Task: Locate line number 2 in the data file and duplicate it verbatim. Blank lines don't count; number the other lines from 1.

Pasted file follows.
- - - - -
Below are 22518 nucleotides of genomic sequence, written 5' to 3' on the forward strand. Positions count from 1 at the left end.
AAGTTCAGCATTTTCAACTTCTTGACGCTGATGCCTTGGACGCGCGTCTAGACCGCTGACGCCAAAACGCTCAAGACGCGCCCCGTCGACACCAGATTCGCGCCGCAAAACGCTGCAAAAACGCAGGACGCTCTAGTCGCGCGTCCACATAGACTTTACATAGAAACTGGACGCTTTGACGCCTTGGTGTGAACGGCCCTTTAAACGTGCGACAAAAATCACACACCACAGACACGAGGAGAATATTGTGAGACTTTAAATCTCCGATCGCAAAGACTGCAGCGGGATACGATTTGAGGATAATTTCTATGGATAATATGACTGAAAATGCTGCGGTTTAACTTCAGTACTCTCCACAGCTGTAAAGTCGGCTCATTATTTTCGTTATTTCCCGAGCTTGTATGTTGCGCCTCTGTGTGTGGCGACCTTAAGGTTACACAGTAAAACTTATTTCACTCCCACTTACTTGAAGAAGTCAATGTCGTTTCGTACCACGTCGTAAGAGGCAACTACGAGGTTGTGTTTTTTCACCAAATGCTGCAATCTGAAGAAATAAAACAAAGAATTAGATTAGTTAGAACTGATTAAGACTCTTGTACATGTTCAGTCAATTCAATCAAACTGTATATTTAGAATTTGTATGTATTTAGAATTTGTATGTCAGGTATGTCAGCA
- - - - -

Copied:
AAGTTCAGCATTTTCAACTTCTTGACGCTGATGCCTTGGACGCGCGTCTAGACCGCTGACGCCAAAACGCTCAAGACGCGCCCCGTCGACACCAGATTCGCGCCGCAAAACGCTGCAAAAACGCAGGACGCTCTAGTCGCGCGTCCACATAGACTTTACATAGAAACTGGACGCTTTGACGCCTTGGTGTGAACGGCCCTTTAAACGTGCGACAAAAATCACACACCACAGACACGAGGAGAATATTGTGAGACTTTAAATCTCCGATCGCAAAGACTGCAGCGGGATACGATTTGAGGATAATTTCTATGGATAATATGACTGAAAATGCTGCGGTTTAACTTCAGTACTCTCCACAGCTGTAAAGTCGGCTCATTATTTTCGTTATTTCCCGAGCTTGTATGTTGCGCCTCTGTGTGTGGCGACCTTAAGGTTACACAGTAAAACTTATTTCACTCCCACTTACTTGAAGAAGTCAATGTCGTTTCGTACCACGTCGTAAGAGGCAACTACGAGGTTGTGTTTTTTCACCAAATGCTGCAATCTGAAGAAATAAAACAAAGAATTAGATTAGTTAGAACTGATTAAGACTCTTGTACATGTTCAGTCAATTCAATCAAACTGTATATTTAGAATTTGTATGTATTTAGAATTTGTATGTCAGGTATGTCAGCA